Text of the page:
MicroMacro: Crime City is back with its second instalment, MicroMacro Full House. Once again the city is rife with crime. From blackmail to affairs from murder to stealing all the footballs. It is up to you to solve the crimes taking place in the city. MicroMacro Full House is a one to four player deduction and crime solving game from designer Johannes Sich and published by Pegasus Spiele with a play time of 15-45 minutes per case.
Full House is a standalone game and features 16 brand new cases to solve. There is a 75 x 110 cm giant black and white map filled with buildings, people, cars, trucks and all sorts of things going on. Each case is broken down into a number of cards. Within this, you use to find clues, suspects and victims to help you solve the crime. The city map is a map in time and space. The same person will often feature in several locations so working out where they have been and what they have been up to could be vital to the case.
Once the players have worked through the case cards and discovered the clues the game ends and players can pack away the game or open another case and go again.
One addition in Full House which isn’t present in the original game is the use of symbols to determine the type of content in each case. This can be used to see if it is suitable for younger players.
The core concept of MicroMacro is one that I really enjoy. I love the deduction and crime solving aspect of the case and the way you can follow the daily routine of the people in the city. People argue that this is an activity and not a game. Call it what you will, I enjoy it and I am going to talk about it.
Packed With Detail
The map is big, like, really big. Great for adding content and fun little pictures but good lighting and even better eye sight is needed. There is a magnifying glass (of a sorts) included but I didn’t find this much help. Sometimes I found the detail hard to make out and spot but I found that once I had got “my eye in” things started to become clearer. The map is very well detailed though. There are a lot of city events happening and fun little things to look out for.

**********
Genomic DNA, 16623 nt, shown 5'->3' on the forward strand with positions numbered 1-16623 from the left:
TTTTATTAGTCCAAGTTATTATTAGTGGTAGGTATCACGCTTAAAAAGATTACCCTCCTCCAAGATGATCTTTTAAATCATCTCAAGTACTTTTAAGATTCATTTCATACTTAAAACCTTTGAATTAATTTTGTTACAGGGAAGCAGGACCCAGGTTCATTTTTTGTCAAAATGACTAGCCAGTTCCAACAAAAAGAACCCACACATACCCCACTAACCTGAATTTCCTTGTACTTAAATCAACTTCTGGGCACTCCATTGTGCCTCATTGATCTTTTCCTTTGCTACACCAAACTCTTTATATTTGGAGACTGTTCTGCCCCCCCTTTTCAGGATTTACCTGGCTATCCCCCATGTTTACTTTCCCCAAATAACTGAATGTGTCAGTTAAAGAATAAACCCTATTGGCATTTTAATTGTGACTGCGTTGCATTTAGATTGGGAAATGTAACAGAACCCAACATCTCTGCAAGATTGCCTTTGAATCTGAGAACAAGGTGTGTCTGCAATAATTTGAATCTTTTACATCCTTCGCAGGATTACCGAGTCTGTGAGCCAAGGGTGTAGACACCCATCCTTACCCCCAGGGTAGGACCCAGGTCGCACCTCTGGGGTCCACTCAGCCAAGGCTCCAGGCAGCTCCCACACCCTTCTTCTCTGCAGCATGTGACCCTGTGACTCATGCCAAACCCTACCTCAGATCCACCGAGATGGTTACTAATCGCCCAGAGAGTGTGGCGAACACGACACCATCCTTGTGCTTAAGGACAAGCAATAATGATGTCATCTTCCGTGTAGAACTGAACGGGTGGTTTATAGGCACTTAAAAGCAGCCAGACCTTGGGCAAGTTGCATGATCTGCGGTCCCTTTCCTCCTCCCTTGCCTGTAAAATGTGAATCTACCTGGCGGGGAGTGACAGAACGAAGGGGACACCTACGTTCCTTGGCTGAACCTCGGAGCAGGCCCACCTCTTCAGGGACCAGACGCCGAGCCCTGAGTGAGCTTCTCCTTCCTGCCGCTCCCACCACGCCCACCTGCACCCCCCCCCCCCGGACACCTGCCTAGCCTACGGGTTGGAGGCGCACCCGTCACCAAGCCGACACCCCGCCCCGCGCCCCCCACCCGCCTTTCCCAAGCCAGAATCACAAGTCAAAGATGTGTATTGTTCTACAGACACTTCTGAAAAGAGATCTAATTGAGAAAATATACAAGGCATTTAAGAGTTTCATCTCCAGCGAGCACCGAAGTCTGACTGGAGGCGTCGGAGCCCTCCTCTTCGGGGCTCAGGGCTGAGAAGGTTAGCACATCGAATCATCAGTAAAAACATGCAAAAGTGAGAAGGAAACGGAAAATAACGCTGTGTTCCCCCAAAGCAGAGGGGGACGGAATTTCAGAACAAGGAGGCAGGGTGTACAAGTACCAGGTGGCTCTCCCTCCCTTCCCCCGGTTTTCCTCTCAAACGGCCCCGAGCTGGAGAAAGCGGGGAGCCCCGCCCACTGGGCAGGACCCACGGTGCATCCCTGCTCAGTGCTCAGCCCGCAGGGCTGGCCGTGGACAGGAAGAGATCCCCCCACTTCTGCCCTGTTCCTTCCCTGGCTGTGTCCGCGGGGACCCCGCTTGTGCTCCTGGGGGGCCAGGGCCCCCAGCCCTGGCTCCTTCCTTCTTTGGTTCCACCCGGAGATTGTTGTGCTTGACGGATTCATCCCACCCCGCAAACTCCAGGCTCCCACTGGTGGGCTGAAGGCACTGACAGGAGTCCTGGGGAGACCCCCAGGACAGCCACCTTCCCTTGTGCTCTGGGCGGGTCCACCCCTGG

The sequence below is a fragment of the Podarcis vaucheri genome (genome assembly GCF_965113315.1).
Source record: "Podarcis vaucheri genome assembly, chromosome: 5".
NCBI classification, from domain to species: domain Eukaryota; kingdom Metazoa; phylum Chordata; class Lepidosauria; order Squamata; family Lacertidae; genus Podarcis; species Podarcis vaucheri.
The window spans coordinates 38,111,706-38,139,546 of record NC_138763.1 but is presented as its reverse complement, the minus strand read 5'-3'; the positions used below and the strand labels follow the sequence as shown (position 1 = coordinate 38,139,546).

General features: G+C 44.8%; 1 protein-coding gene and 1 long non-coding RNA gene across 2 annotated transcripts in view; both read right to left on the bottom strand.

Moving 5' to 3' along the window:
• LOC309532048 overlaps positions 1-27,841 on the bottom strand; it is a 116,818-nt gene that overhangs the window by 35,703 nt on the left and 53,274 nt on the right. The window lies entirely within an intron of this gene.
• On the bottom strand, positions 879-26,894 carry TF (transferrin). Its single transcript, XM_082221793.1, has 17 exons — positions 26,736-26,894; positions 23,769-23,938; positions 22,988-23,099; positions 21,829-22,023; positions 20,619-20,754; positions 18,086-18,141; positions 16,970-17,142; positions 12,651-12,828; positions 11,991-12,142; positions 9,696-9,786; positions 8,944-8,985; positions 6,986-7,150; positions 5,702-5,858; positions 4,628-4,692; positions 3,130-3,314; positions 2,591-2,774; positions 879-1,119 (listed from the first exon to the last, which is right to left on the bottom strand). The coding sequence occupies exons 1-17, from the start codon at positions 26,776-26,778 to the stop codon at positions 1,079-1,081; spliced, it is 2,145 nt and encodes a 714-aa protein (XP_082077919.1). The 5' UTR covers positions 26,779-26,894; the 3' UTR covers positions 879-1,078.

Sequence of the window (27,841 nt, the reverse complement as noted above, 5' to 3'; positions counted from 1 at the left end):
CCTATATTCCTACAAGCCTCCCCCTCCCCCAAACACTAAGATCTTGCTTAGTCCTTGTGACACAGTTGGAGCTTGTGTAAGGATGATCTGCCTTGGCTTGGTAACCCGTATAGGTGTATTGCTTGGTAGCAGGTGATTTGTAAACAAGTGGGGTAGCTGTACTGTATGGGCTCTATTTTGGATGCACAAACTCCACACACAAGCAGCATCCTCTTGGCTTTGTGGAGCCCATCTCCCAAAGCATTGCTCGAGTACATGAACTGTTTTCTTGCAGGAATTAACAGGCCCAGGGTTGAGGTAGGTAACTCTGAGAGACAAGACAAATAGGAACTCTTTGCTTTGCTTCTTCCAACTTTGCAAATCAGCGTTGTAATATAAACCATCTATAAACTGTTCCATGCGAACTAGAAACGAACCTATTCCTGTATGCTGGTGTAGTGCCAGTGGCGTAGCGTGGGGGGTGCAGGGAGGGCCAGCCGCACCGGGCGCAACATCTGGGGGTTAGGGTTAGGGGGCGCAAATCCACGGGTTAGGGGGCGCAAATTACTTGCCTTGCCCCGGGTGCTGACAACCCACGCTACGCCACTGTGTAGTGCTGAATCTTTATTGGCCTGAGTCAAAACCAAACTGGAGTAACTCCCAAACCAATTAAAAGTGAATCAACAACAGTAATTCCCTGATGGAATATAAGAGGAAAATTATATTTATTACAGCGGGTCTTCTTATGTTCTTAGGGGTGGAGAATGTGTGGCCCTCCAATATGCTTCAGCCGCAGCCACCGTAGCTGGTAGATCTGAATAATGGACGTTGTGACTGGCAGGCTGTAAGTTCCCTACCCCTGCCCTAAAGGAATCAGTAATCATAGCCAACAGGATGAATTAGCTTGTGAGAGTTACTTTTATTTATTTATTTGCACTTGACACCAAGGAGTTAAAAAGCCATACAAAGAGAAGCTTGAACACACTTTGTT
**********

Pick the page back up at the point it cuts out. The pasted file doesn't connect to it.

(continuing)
Key To The Case
MicroMacro Full House comes with 16 cases to solve. These range from the kids stealing a sombrero to a complicated blackmail plot and murder. One of the neat additions in Full House is a key to detail which cases may be more suitable to a younger player and which may have more sensitive content. This way, if you want to play with younger players, you can select the most appropriate cases. There will be some cases however that would not be appropriate.
Follow The Crumbs
The cases are pretty diverse, some are humorous, some not so. Some are fairly straight forward and some are more complex. I found several of the cases were easy to follow and track on the map to find the clues and solve the case. I found others where you had to find a clue with no obvious link to find the answer other than to scour every part of the map. For example, where a particular person lived. Now, it is feasible that I may have missed the trial of breadcrumbs that I was supposed to follow, but I did find these instances not as enjoyable.
Despite a few niggles I had a blast playing through MicroMacro Full House. It feels like you are playing a gigantic Where’s Wally game in which Wally changes or moves with each card. Call this what you will; activity or game, I don’t mind. I really enjoyed it. I had fun playing it and I would love to see more in this series and expand it out into other settings and locations. A Western maybe? Sci-fi setting or fantasy theme. Pick any theme/location and I am all for it.